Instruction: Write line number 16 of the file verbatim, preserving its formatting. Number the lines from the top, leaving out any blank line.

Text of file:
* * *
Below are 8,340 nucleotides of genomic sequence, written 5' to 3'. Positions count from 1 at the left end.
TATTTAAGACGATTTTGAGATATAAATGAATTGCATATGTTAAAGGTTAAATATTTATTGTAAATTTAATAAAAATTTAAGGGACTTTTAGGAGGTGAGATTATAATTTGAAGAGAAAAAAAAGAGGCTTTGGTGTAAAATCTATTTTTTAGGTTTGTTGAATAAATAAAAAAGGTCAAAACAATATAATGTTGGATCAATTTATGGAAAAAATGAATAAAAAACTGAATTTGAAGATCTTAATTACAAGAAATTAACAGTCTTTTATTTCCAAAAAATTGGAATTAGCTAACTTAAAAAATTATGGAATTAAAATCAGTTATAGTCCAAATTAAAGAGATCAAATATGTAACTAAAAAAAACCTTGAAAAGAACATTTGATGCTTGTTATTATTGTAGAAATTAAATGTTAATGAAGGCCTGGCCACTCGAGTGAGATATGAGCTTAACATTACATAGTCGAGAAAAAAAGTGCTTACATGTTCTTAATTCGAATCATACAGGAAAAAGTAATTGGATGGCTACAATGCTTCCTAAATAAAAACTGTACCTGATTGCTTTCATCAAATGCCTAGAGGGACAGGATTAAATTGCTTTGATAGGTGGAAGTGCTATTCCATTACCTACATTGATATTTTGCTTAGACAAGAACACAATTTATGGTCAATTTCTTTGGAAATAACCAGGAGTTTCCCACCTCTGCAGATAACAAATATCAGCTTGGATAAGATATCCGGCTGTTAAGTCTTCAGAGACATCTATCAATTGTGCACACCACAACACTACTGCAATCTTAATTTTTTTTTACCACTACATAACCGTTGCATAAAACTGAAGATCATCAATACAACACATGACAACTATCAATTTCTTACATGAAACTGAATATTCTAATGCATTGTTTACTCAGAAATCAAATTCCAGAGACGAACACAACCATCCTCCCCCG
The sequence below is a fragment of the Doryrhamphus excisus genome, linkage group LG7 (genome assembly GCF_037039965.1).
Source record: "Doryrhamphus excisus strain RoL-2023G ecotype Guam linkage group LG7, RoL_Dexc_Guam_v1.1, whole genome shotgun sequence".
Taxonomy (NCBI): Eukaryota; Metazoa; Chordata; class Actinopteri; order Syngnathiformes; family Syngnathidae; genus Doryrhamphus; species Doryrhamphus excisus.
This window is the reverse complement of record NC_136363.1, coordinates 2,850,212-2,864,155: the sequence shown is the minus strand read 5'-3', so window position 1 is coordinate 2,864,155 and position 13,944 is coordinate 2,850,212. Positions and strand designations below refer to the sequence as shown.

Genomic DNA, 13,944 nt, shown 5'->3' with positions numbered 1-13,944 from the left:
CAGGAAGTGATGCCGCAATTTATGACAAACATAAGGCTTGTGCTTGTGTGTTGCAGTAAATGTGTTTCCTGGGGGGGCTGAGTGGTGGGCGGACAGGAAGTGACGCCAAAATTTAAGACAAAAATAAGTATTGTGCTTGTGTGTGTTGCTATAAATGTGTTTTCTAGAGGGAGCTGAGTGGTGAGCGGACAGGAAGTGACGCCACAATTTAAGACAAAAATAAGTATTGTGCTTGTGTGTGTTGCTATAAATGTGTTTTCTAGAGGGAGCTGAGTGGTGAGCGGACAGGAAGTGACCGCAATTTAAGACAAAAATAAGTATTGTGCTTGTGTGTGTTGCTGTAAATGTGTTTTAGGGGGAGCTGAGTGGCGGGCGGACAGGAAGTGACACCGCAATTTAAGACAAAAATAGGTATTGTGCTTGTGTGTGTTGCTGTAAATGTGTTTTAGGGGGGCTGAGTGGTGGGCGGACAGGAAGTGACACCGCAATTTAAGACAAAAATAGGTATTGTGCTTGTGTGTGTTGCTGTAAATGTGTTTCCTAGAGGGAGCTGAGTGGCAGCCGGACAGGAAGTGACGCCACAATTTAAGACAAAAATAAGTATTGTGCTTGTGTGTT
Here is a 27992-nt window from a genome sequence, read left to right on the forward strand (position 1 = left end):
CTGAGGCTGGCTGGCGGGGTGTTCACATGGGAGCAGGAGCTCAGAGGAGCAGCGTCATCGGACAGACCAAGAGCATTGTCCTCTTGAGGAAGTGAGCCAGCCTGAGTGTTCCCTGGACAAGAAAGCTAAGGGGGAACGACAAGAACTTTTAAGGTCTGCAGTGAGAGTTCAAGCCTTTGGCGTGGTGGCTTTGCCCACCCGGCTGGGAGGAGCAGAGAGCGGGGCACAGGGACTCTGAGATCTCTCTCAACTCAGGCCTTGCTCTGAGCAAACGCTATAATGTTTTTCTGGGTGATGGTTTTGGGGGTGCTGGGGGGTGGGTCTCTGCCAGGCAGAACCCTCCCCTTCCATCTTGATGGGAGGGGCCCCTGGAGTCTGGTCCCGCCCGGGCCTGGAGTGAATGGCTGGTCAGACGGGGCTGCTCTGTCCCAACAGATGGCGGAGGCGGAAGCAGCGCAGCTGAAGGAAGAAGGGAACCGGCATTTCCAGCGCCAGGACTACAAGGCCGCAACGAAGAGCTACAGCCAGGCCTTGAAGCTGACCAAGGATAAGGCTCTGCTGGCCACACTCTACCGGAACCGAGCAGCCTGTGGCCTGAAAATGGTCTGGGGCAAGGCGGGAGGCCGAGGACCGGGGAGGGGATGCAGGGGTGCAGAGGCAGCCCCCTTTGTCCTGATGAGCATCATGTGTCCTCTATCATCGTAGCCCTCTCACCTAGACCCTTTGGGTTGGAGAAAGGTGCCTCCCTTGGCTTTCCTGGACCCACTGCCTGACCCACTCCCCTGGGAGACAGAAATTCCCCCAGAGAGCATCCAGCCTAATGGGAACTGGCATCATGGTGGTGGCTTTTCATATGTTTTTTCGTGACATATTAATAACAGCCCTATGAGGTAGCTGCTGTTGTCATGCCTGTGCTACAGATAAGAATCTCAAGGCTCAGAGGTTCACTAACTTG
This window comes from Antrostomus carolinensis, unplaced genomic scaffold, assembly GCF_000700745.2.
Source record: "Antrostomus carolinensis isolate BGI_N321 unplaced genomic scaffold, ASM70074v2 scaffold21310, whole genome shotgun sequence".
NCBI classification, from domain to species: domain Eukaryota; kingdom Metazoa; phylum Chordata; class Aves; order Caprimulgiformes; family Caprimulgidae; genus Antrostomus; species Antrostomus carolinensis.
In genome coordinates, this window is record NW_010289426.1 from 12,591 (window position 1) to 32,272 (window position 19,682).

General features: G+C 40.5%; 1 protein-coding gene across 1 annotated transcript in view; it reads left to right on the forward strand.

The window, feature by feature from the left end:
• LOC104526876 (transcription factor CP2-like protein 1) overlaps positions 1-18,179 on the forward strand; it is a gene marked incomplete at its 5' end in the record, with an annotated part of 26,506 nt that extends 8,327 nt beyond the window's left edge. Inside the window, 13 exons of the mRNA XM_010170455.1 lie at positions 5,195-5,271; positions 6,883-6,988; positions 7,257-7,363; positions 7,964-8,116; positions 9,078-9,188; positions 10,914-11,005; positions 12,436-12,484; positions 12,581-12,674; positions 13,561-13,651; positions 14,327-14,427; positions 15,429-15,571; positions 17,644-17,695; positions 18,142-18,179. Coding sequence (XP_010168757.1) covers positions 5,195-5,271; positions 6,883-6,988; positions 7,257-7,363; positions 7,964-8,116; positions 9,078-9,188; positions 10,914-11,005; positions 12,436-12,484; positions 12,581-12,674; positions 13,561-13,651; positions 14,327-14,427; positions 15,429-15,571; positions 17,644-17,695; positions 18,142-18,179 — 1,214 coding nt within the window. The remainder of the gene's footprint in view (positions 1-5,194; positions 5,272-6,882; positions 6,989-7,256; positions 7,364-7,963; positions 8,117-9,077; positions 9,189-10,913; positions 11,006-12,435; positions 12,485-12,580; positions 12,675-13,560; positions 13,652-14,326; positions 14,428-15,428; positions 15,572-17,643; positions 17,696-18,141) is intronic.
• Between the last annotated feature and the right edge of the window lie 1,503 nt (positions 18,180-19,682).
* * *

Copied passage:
The window, feature by feature from the left end: